Can MoI .3DM files go directly to SolidWorks and into CAM for tooling smoothed parts?

 From:  Michael Gibson
1789.6 In reply to 1789.1 
Hi Jeff, yes MoI should work for this but there are a few caveats.

Data transfer should work well – I think it was starting with SolidWorks version 2006 that it added the ability to import .3dm files as another way to bring NURBS data into SolidWorks.

The .3dm file format is also the Rhino file format, so it may be listed on things labeled as “Rhino”. Your contacts are most likely a lot more familiar with Rhino than MoI so when it comes time to send them data you probably want to tell them you are sending them a Rhino .3dm file that might make more sense to them.

Additionally MoI also supports the IGES (.igs) format which is another way that can be used to transfer accurate NURBS surface data to many different CAD programs including SolidWorks. But I would recommend .3dm instead, it will probably be a smoother transfer. Also with the next v2 beta STEP (.stp) and SAT format will be added as well which are additional NURBS-based formats.

The caveat part is that in general MoI is not really designed to be a replacement for SolidWorks, it is more focused on a different area of making some basic solid modeling CAD type tools work well for artists who do not have a technical CAD background.

There are some functions of SolidWorks that are specifically oriented towards injection molded plastic design and that are very useful for that kind of thing. One pretty big area is shelling which is a common thing done for those kinds of parts. MoI does have a basic shelling mechanism but the one in SolidWorks is much more robust and can handle a lot more complex shapes with pieces that run into each other, etc...

Another area is that SolidWorks has some processes that make it easy to add stuff like stabilization ribs, some structural details like that which are common to these kinds of parts.

In MoI you would have to kind of model those types of things individually. Not impossible, but if you have quite a lot of them to do it will take significantly less time to do it in SolidWorks.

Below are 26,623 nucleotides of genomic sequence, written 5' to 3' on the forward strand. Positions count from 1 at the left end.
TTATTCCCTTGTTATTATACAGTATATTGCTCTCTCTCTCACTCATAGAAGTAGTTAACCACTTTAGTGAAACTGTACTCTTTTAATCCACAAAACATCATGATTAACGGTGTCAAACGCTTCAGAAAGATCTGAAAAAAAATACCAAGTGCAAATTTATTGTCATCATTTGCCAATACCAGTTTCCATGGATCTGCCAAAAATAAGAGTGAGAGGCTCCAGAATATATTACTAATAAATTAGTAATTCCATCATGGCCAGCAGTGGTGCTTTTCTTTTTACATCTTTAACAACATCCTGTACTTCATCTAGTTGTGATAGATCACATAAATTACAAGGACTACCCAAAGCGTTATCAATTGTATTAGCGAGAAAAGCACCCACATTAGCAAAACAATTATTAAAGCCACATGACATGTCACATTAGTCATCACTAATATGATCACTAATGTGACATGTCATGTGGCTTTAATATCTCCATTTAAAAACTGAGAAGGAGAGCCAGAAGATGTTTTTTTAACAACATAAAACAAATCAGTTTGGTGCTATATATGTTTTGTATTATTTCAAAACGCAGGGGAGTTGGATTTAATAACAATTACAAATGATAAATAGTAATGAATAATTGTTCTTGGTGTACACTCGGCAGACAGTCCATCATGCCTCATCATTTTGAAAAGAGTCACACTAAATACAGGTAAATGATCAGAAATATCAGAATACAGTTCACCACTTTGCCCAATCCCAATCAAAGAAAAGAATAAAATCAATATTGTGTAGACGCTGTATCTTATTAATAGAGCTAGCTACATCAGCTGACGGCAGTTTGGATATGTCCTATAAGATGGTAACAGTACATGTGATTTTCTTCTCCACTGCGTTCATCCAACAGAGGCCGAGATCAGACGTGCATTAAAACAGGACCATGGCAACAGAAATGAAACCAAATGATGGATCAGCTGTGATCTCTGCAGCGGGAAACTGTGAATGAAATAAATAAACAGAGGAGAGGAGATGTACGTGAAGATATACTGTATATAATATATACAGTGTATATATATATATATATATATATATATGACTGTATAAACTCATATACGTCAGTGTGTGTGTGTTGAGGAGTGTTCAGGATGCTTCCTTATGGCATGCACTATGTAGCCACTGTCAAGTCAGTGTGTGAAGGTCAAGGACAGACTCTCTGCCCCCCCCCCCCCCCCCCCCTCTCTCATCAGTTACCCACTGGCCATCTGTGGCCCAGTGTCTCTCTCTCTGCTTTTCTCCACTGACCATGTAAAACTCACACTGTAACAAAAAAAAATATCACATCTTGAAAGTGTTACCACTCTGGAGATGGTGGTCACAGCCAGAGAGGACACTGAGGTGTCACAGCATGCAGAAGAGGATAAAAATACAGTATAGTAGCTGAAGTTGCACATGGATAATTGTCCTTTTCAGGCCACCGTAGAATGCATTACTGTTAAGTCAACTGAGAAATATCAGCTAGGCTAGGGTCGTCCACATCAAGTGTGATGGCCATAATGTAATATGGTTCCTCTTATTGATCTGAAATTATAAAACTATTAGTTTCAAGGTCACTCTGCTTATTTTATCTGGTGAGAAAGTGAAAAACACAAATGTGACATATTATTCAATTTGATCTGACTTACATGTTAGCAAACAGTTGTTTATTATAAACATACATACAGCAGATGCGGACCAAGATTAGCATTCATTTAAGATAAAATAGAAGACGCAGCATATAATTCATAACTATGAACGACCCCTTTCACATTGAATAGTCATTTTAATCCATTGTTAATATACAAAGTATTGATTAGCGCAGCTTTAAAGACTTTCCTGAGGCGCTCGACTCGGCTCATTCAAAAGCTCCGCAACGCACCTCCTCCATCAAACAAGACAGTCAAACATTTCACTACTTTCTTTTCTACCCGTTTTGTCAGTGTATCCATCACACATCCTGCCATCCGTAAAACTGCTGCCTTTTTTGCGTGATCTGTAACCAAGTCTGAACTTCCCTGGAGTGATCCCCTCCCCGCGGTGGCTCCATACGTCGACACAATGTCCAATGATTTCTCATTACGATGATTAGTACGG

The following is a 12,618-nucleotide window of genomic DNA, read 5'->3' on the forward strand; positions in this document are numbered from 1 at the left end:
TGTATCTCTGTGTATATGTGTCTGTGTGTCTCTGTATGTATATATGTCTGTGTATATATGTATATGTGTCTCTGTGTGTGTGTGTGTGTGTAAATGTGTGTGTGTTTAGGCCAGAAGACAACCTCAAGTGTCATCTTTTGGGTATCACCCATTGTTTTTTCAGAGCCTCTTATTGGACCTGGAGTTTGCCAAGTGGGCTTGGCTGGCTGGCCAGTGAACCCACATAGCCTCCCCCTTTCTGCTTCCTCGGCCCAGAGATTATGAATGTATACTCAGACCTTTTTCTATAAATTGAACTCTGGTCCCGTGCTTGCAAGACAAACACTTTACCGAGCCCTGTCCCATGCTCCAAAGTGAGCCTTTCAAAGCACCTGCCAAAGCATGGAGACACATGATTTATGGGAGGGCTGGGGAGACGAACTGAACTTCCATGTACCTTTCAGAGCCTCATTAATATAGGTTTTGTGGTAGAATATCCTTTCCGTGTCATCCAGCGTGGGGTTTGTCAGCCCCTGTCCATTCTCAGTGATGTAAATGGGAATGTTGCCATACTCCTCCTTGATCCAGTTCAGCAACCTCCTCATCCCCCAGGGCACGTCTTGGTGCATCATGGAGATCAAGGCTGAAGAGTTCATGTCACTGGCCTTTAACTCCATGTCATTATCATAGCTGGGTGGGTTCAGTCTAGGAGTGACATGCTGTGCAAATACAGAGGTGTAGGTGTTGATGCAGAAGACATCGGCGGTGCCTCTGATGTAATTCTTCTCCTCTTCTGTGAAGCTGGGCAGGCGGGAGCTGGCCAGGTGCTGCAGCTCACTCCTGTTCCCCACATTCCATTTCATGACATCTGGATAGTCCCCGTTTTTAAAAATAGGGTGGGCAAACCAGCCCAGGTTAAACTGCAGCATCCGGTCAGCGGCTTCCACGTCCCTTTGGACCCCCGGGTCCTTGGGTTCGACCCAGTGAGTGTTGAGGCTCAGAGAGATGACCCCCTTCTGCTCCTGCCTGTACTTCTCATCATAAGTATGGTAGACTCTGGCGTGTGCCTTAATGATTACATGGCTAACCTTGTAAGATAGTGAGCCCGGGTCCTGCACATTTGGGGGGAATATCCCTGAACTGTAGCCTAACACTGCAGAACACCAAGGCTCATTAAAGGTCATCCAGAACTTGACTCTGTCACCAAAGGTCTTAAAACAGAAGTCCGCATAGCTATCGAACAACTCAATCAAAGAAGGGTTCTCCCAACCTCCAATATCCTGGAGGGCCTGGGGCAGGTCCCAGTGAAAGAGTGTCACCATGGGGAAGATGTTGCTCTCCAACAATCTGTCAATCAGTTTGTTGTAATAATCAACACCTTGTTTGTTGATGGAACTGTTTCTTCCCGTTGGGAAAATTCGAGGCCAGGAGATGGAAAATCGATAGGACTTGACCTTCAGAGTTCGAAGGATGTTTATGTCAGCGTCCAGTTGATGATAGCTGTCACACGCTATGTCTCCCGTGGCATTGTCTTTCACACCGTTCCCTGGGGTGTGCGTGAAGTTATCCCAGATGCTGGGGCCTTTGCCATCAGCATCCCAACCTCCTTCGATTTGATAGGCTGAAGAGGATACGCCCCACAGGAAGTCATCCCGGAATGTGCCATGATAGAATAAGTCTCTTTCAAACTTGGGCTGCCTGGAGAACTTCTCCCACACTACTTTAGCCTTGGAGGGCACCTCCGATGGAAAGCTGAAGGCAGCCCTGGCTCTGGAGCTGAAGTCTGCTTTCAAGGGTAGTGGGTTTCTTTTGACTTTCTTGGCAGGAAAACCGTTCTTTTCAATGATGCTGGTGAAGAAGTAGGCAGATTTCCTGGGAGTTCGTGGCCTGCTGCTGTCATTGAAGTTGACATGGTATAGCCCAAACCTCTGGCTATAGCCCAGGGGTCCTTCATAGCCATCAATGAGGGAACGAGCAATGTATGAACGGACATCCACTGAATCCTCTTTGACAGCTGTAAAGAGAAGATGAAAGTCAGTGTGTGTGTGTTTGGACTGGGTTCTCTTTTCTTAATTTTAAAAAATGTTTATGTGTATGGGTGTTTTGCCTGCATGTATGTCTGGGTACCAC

One way that could work pretty well is to generate the overall shape in MoI and then send that over to your contacts that have SolidWorks and have them do some of the sort of "manufacturing details" on it like calculating the shelling and inserting stabilization ribs, etc... That could be an effective combo.

The data that you send over in this way will be "real" NURBS data so it will be way more viable for your contacts to use your data directly as a basis to work off, which is just not going to happen when you send them polygon data (other than to just generate the part directly by STL and not do any further editing of it).

Also you may be able to get a pretty good inexpensive toolset by also throwing ViaCAD into the mix along with MoI, it is an inexpensive (like $100) CAD program that does happen to have a pretty good shelling module. It is not as easy to use as MoI, but it could definitely come in handy for doing the shelling if that part becomes a problem for you in MoI.

Definitely MoI’s UI is the most friendly way to get started in on NURBS modeling.

NURBS modeling will probably feel pretty strange to you at first because it uses a very different approach than subd modeling – for example in subd you probably avoid boolean operations except as a last resort and maybe not even then, however Booleans in NURBS are an essential “bread & butter” type operation that you usually try to target as the primary way of operating.

If you’ve done 2D illustration work with drawing vector curves, that may help you get more of a feel – in NURBS modeling you frequently draw 2D profile shapes as ways to drive the modeling, either for generating surfaces using those profiles as inputs (sweeping, extruding, etc..) or also cutting things by 2D profiles.

I’ve got some tutorial videos here: which are intended to be an introduction to someone who does not have any NURBS background. I’d recommend giving a look over those to kind of get a feel for the workflow differences.

I may be able to give you some more detailed information if you can post some images of the types of things you want to create.

If your parts are pretty simple and don't have tons of ribs and fastener pieces to them, then it will be more likely that you could complete the whole finished design within MoI. The more of those kinds of things that you have then the more you will probably use MoI as the first stage design tool and then send the data downstream to have other people work on it some more to fill that stuff in.

- Michael